Erickson continued in his blog post: "It is important to get their signatures on that letter or we can presume they will fund Obamacare."
Conservative radio host Dana Loesch followed suit by launching a campaign targeting her home state senator Roy Blunt, demanding he too sign Lee's letter.
Fortunately for the country, some members of the Senate Republican Conference do not share the same self-flagellating desires of the conservative media.
On last night's episode of The Five, host Eric Bolling claimed Democrats strategically create racial division as a political strategy. Asked by fellow host Bob Beckel whether he believes that "we sit around in the Democratic Party and want to have racial division," he replied, "I do, yes."
It was an absurd charge coming from Bolling, whose racial invective has included referring to the President of Gabon's visit to the White House as "a hoodlum in the hizzouse" and suggesting that President Obama was "chugging 40s" during a state visit to Ireland.
Bolling wasn't the only one on Fox claiming that racism is largely being drummed up by liberals. Co-host Greg Gutfeld chimed in claiming that "racial warfare right now is the crack cocaine of CNN, MSNBC, and most college campuses."
Later in the evening Bill O'Reilly told his audience that civil rights leaders want "to divide the country along racial lines because that's good for business."
Oh the irony.
There are few in American politics who have done more to strategically divide this country along racial lines for political and financial gain than Fox News chief Roger Ailes.
A day after Senator Mike Lee of Utah threatened to shut down the government if Obamacare is not defunded, he took his campaign to Sean Hannity's radio show.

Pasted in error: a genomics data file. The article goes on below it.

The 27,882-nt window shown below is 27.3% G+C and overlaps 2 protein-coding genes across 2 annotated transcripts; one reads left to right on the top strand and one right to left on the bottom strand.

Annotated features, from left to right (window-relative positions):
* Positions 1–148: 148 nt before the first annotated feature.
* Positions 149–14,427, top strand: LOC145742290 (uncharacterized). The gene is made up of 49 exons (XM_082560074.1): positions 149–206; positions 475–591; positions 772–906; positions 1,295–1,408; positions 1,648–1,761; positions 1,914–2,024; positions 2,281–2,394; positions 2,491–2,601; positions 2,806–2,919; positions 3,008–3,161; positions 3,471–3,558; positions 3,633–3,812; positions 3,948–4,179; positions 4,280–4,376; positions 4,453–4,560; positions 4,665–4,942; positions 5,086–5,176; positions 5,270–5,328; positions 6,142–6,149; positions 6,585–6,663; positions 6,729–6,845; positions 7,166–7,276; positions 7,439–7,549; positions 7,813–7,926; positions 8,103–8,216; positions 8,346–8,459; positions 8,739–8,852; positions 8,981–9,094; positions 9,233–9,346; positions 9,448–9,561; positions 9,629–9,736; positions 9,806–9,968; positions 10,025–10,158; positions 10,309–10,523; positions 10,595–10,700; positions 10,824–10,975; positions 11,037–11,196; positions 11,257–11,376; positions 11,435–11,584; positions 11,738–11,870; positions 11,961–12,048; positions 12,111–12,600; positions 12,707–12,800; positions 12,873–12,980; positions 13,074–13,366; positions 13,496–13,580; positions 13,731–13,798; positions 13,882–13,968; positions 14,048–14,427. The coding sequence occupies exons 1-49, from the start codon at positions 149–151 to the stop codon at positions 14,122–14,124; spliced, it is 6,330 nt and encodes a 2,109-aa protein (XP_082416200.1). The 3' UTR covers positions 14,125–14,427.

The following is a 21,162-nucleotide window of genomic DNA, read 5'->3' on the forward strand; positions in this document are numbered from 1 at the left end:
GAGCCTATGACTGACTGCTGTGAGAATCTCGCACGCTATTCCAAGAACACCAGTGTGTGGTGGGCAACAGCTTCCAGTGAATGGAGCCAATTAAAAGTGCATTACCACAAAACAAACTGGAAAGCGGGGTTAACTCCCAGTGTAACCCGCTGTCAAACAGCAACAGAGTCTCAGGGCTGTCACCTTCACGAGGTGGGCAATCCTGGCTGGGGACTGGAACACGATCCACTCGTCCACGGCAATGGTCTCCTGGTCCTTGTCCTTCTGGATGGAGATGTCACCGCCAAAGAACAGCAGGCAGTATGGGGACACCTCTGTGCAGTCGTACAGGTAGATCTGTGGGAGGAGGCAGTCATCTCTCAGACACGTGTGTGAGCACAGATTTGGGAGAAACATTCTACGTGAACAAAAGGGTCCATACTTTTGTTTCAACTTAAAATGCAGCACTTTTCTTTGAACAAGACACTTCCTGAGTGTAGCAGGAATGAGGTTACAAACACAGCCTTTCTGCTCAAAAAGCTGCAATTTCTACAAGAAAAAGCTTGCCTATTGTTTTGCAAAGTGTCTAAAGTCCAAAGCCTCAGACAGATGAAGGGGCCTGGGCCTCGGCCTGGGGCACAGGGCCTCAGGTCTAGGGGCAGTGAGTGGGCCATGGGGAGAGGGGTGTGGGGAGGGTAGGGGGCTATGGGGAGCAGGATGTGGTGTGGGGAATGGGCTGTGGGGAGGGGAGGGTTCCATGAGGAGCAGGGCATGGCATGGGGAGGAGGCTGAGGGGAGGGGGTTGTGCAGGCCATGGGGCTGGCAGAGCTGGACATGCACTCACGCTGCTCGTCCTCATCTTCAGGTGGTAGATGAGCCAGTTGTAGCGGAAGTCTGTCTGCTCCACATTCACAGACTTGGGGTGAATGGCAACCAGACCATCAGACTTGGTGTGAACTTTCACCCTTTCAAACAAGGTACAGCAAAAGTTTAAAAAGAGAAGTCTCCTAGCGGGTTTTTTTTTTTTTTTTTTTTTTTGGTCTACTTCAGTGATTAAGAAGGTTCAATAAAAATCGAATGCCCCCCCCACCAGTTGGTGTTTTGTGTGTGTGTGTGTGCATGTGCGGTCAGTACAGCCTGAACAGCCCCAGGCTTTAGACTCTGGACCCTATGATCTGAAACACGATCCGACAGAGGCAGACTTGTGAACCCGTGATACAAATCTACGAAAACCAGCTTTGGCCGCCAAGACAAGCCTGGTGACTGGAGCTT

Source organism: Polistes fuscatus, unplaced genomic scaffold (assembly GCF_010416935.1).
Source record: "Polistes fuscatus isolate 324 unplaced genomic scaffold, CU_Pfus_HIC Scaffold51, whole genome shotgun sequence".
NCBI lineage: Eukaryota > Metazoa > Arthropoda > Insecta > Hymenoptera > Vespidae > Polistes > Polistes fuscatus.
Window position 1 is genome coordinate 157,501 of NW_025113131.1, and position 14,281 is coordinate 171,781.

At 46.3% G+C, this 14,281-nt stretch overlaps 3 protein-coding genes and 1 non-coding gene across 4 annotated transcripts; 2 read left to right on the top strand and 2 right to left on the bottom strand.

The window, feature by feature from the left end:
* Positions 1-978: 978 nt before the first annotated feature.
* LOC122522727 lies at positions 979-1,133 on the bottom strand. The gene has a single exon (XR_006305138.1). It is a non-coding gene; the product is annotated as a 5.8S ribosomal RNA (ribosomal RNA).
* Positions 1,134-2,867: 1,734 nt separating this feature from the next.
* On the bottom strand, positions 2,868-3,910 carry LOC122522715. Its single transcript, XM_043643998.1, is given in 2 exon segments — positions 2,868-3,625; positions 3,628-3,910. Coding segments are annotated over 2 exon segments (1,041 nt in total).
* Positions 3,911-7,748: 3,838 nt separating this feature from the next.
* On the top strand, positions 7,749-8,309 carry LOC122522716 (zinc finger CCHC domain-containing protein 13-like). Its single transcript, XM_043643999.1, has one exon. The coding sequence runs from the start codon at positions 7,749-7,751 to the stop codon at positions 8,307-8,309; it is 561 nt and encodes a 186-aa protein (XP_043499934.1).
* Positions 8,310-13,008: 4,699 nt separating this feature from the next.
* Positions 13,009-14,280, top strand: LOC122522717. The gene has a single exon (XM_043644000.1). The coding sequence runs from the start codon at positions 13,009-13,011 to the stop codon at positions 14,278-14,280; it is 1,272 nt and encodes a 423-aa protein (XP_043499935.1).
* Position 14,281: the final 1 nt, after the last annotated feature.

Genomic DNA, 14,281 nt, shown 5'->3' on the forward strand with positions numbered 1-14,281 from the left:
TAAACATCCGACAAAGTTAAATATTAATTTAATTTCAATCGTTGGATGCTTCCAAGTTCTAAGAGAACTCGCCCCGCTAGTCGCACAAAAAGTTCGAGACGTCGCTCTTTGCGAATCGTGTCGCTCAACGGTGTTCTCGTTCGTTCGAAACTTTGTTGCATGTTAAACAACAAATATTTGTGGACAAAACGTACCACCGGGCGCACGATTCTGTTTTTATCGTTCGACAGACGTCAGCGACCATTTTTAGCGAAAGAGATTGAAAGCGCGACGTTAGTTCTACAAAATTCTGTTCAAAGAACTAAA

Knowing he is in the minority in the Senate, Lee has explicitly threatened to filibuster appropriations bills, including continuing resolutions needed to keep the government operating, telling a Baltimore radio station "I'll utilize every procedural mechanism at my disposal to do it."
A procedural maneuver such as this, if Lee and Hannity gain the backing of a significant number of Republican Senators, would surely result at best in a stand-off that if unresolved would lead to a government shutdown akin to what occurred in 1995. As NPR notes, that year "it wasn't just government workers who took big hits, but tens of thousands of businesses somehow reliant on the government whether they knew it or not." Groups affected included veterans, those needing the assistance of the State Department, patients seeking help from the National Institutes of Health, and even those needing firearms permits processed by the Bureau of Alcohol, Tobacco, and Firearms.
Hannity, ignoring the consequences, eagerly jumped onboard telling Lee:
"This is an interesting moment - I think - and a test for the Republican Party. Are they going to be the conservative alternative? How many members of the House and Senate ran on repealing Obamacare? Now they can vote symbolically or they can take this stand, is what you're telling them to do. I'm supporting you. I think they ought to just put their foot down, stand on principal and stop calculating what political impact is going to be felt here. Fund the rest of the government, but just defund Obamacare. And then if the Democrats want to shut down the government, then let them shut it down."
Hannity's suggestion that Democrats would be shutting down the government by rejecting Lee's threat is either willfully ignorant or blindly naïve of the legislative process.